For 41 years, Rams defensive coordinator Wade Phillips has wrangled some of the toughest, strongest, meanest characters in NFL history. Guys who floss with barbed wire. The men who haunt the dreams of quarterbacks.
Recently, Phillips took on a daunting assignment.
He was in charge of Petunia.
That’s the pampered bulldog in the fluffy blue tutu pictured on his daughter’s Instagram account. Tracy Phillips, a successful Los Angeles choreographer, asked her parents to dog-sit while she attended the MTV Video Music Awards, where she was part of a group nominated for its work on a Justin Timberlake video.
“She’s a real talent,” her dad said. “She knows dance, obviously. We had to watch way too many MTV videos when she was growing up.”
The 71-year-old coach knows talent when he sees it. After all, he’s something of a choreographer too.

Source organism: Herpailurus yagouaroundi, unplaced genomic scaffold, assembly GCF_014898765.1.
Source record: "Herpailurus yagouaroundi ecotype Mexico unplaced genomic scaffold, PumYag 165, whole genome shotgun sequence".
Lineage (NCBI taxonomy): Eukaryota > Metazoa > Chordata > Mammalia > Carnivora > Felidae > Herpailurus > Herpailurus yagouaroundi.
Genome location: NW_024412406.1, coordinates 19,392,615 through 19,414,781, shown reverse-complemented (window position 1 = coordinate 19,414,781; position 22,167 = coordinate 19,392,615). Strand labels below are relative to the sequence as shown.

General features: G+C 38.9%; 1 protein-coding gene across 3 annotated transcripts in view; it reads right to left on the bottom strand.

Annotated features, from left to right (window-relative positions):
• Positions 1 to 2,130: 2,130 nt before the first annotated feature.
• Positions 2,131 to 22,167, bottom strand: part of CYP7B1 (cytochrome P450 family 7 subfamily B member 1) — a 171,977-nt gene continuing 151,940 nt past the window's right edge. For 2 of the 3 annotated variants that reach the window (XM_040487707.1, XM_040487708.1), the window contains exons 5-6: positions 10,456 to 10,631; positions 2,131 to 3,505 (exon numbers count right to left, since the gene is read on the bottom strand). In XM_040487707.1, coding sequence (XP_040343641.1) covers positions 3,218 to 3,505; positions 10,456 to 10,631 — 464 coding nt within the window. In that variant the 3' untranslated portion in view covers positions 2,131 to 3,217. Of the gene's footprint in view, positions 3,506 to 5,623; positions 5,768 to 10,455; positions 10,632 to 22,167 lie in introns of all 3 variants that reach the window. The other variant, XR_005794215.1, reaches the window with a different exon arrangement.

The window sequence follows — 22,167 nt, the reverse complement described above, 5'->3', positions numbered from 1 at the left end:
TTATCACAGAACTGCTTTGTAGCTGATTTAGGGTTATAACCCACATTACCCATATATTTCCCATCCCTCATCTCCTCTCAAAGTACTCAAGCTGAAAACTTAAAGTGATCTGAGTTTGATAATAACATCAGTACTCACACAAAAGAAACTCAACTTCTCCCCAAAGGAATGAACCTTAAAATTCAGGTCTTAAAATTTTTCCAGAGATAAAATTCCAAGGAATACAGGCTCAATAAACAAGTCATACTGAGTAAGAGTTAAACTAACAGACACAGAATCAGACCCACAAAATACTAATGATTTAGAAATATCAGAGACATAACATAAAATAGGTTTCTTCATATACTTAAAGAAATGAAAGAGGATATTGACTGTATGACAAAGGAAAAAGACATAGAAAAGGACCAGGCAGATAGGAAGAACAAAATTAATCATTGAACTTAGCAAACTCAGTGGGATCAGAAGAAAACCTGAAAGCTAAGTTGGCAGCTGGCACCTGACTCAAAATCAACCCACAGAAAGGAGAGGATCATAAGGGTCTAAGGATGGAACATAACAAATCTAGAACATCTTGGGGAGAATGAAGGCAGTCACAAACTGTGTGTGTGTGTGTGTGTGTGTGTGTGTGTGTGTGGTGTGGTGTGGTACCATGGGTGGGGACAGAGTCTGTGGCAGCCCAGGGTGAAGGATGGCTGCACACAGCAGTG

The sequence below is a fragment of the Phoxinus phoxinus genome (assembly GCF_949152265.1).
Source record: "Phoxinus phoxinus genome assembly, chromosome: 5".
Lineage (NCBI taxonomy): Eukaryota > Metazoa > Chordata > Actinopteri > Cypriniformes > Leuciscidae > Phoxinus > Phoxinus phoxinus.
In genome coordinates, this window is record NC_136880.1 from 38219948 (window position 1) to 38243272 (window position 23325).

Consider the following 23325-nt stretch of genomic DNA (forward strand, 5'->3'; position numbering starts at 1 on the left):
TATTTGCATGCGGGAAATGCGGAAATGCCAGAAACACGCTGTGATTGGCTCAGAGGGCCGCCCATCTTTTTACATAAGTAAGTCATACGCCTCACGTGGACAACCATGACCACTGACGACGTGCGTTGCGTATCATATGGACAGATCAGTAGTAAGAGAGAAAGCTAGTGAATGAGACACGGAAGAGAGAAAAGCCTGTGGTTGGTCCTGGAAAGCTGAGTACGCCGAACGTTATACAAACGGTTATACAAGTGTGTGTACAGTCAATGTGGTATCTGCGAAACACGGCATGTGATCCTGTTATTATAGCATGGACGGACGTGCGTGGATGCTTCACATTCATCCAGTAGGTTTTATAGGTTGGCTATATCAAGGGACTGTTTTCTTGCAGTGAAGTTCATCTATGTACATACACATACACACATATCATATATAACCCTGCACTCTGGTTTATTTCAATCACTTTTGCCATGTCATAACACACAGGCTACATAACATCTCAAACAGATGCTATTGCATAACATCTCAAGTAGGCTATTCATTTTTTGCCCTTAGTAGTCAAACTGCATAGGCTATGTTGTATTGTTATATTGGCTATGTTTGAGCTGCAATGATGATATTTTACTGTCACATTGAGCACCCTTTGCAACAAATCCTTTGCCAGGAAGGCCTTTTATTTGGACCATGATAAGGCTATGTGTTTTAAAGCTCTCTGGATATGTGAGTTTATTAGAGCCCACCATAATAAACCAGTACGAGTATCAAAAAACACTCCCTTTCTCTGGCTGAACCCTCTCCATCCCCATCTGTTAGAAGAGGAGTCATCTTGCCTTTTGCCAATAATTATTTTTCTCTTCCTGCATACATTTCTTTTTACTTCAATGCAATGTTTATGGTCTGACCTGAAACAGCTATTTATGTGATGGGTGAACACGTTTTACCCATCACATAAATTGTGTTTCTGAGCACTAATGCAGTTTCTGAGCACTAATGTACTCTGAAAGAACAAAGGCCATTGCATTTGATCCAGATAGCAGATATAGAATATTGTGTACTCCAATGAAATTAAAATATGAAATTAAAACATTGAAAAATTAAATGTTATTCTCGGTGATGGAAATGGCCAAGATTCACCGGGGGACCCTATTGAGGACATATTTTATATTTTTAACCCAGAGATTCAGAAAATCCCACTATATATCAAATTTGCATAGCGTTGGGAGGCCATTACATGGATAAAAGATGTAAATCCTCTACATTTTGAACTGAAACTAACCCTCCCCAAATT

He has a reputation for getting groups of men, some difficult, to head in the right direction.
Now comes the most delicate dance of his career. The Rams acquired three elite defensive players during the offseason — defensive tackle Ndamukong Suh, and cornerbacks Marcus Peters and Aqib Talib — who all made headlines for bad behavior on previous teams.
Remember the Thanksgiving game when Suh stomped on the arm of Green Bay Packers lineman Evan Dietrich-Smith?
Or last season, when an angry Peters threw an official’s flag into the stands?
Or Talib and receiver Michael Crabtree squaring off for a fistfight in Oakland?